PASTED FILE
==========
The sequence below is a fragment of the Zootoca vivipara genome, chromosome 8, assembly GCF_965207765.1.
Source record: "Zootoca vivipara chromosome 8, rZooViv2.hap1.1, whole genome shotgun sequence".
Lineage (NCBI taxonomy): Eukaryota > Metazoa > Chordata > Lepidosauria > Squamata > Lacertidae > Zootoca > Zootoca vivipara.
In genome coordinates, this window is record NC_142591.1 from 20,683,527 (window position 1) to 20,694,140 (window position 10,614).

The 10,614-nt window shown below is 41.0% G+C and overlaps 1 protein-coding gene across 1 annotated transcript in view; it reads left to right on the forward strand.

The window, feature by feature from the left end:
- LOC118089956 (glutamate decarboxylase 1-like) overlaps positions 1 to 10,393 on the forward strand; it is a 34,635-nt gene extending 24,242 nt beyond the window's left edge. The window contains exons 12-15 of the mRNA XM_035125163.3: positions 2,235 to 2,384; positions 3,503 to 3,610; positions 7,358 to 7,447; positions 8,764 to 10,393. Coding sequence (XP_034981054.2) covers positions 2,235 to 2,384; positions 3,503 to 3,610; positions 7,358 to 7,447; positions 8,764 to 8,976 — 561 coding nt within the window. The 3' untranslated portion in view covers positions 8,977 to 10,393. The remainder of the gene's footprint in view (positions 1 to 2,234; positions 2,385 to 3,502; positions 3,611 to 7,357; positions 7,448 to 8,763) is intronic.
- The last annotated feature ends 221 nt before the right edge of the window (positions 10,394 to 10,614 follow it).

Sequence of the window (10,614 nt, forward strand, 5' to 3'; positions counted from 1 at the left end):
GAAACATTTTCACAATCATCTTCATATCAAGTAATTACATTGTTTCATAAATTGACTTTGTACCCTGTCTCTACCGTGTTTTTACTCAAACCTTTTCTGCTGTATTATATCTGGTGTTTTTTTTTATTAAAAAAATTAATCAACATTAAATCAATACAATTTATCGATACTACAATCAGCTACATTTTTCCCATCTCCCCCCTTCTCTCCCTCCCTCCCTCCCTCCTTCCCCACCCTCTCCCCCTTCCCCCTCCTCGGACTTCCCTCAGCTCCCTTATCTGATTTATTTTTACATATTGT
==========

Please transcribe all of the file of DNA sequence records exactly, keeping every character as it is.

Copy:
The sequence below is a fragment of the Zootoca vivipara genome, chromosome 8, assembly GCF_965207765.1.
Source record: "Zootoca vivipara chromosome 8, rZooViv2.hap1.1, whole genome shotgun sequence".
Lineage (NCBI taxonomy): Eukaryota > Metazoa > Chordata > Lepidosauria > Squamata > Lacertidae > Zootoca > Zootoca vivipara.
In genome coordinates, this window is record NC_142591.1 from 20,683,527 (window position 1) to 20,694,140 (window position 10,614).

The 10,614-nt window shown below is 41.0% G+C and overlaps 1 protein-coding gene across 1 annotated transcript in view; it reads left to right on the forward strand.

The window, feature by feature from the left end:
- LOC118089956 (glutamate decarboxylase 1-like) overlaps positions 1 to 10,393 on the forward strand; it is a 34,635-nt gene extending 24,242 nt beyond the window's left edge. The window contains exons 12-15 of the mRNA XM_035125163.3: positions 2,235 to 2,384; positions 3,503 to 3,610; positions 7,358 to 7,447; positions 8,764 to 10,393. Coding sequence (XP_034981054.2) covers positions 2,235 to 2,384; positions 3,503 to 3,610; positions 7,358 to 7,447; positions 8,764 to 8,976 — 561 coding nt within the window. The 3' untranslated portion in view covers positions 8,977 to 10,393. The remainder of the gene's footprint in view (positions 1 to 2,234; positions 2,385 to 3,502; positions 3,611 to 7,357; positions 7,448 to 8,763) is intronic.
- The last annotated feature ends 221 nt before the right edge of the window (positions 10,394 to 10,614 follow it).

Sequence of the window (10,614 nt, forward strand, 5' to 3'; positions counted from 1 at the left end):
GAAACATTTTCACAATCATCTTCATATCAAGTAATTACATTGTTTCATAAATTGACTTTGTACCCTGTCTCTACCGTGTTTTTACTCAAACCTTTTCTGCTGTATTATATCTGGTGTTTTTTTTTATTAAAAAAATTAATCAACATTAAATCAATACAATTTATCGATACTACAATCAGCTACATTTTTCCCATCTCCCCCCTTCTCTCCCTCCCTCCCTCCCTCCTTCCCCACCCTCTCCCCCTTCCCCCTCCTCGGACTTCCCTCAGCTCCCTTATCTGATTTATTTTTACATATTGT